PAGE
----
The Fugitive Slave Laws and Boston

Signed into law on September 18, 1850, by President Millard Fillmore, the Fugitive Slave Law had dramatic ramifications across the country, including here in Boston. Decades earlier, lawmakers attempted to address the issue of runaways in both the Constitution and the Fugitive Slave Law of 1793, but gaps remained. The new law, part of the legislative package known as the Compromise of 1850, provided far more tools to enslavers to recapture freedom seekers[1] with the full backing and support of the federal government. In Boston, the enforcement of the 1850 law galvanized the local community, spurred an increase in Underground Railroad activity, and led to open confrontations between anti-slavery activists and enslavers, their agents, the federal government, and other authorities.

The Fugitive Slave Clause and the Fugitive Slave Law of 1793

Prior to the Fugitive Slave Law of 1850, the federal government dealt with the issue of freedom seekers both in the Constitution and in the Fugitive Slave Law of 1793. Article IV, section 2, clause 3, also known as the Fugitive Slave Clause of the United States Constitution states:

No Person held to Service or Labour in one State, under the Laws thereof, escaping into another, shall, in Consequence of any Law or Regulation therein, be discharged from such Service or Labour, but shall be delivered up on Claim of the Party to whom such Service or Labour may be due.[2]
Political cartoon showing four white men in suits wrestling a Black man to the ground. The white men have tied the Black man's arms behind his back and placed a gag in his mouth.
"American Anti-Slavery Society, American Anti-Slavery Almanac, for 1839" (New York: S. W. Benedict, 1839), 19.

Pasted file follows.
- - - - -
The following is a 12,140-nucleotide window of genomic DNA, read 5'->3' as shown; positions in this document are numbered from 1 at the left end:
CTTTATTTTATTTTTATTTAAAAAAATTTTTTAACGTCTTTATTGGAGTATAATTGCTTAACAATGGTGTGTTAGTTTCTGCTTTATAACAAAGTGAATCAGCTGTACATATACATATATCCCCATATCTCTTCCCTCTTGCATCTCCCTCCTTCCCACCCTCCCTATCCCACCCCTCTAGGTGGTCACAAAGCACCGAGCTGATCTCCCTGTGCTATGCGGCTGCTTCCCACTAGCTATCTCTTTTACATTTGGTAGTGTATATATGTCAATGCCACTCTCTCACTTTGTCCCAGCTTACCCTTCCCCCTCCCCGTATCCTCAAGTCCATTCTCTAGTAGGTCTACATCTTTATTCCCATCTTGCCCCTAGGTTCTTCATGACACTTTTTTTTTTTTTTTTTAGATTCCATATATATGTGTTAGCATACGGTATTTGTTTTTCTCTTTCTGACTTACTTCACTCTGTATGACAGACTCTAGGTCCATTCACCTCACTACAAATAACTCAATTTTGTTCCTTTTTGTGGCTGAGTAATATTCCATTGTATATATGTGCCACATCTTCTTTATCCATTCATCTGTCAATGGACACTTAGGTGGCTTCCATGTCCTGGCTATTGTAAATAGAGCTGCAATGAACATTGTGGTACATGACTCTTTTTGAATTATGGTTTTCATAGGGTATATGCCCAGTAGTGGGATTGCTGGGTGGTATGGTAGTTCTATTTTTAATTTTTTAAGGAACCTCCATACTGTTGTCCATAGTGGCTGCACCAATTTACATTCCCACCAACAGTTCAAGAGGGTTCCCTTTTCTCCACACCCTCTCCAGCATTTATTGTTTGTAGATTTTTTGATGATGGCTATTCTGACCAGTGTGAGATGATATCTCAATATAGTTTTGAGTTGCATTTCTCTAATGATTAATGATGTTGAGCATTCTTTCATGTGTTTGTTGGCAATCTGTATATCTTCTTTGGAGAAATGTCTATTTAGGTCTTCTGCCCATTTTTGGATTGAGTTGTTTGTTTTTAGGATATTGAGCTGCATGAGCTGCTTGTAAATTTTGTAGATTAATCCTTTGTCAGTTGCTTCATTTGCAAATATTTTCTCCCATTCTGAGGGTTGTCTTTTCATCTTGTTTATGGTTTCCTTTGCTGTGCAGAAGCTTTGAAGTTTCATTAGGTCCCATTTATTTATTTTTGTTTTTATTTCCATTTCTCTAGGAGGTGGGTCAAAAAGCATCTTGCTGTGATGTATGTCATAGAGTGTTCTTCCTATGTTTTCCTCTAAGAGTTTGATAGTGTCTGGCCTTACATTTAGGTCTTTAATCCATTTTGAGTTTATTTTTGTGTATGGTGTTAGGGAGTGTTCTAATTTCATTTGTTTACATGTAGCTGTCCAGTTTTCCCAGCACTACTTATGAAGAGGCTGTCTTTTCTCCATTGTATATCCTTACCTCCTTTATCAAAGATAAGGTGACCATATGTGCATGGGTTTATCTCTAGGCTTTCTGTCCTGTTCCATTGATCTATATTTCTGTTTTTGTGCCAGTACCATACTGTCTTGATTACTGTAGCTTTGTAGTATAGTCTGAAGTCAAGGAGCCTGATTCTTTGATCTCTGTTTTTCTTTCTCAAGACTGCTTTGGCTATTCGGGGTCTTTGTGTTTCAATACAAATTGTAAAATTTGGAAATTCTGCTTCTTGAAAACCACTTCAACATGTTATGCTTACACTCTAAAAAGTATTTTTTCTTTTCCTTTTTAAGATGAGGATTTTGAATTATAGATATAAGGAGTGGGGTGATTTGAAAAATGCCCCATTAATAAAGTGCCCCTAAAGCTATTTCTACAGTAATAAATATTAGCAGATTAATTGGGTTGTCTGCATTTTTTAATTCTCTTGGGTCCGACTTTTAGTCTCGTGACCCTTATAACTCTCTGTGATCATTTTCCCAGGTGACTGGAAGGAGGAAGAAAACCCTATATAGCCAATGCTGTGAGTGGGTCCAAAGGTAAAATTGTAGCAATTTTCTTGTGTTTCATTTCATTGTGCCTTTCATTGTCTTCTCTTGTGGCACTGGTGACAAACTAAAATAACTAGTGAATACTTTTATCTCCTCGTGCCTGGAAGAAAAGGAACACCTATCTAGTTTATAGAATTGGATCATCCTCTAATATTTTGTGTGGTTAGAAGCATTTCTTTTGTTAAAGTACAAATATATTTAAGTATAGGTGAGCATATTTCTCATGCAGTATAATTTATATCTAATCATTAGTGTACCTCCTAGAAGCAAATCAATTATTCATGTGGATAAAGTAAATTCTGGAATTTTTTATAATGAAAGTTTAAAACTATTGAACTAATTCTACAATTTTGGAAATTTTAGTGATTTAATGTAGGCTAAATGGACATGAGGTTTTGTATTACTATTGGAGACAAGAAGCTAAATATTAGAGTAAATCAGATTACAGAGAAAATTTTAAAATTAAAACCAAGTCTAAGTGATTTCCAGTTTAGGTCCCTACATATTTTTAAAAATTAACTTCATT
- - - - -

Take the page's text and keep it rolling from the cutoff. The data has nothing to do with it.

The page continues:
Samuel J. May Anti-Slavery Collection
Division of Rare and Manuscript Collections, Cornell University Library

Following American Independence, northern states began gradually abolishing slavery and freedom seekers sought refuge in these newly free states. In response, many pro-slavery leaders demanded Congress enforce this Fugitive Slave Clause. This directly led to the passage of the Fugitive Slave Law of 1793. The law called for the arrest of "persons escaping from the service of their masters," allowed any judge or "any magistrate of a county, city, or town corporate" to rule on the matter, and imposed up to a $500 fine and a year in prison to anyone who helped a freedom seeker.[3]

Here in Boston, several cases involved the Fugitive Slave Law of 1793, including the arrest of Eliza Small and Polly Ann Bates in 1836, and George Latimer in 1842. Small and Bates' arrest led to a successful courthouse rescue known as the Abolition Riot. Latimer's arrest, on the other hand, led to his freedom being purchased by Bostonians. Additionally, the Latimer case sparked the passage of a Personal Liberty Law which aimed to limit the enforcement of the federal fugitive slave law in Massachusetts.[4]

The Fugitive Slave Law of 1850

To ease ongoing tensions between northern and southern states, Congress passed a series of laws collectively known as the Compromise of 1850. In a concession to pro-slavery interests, legislators included a new and far more stringent Fugitive Slave Law as part of this legislative package. The new law mandated that freedom seekers be returned to their enslavers without due process. Cases would be determined by newly appointed federal commissioners who received twice as much money if they ruled that a suspected freedom seeker should be returned to their enslaver rather than released. The law empowered federal marshals to enforce it and mandated the compliance and assistance of state and local authorities. Even the public could be deputized to uphold this law. The law also imposed stiff fines and sentences, $1000 and up to six months in prison, to anyone "who shall knowingly and willingly obstruct, hinder, or prevent" the capture of a freedom seekers.[5]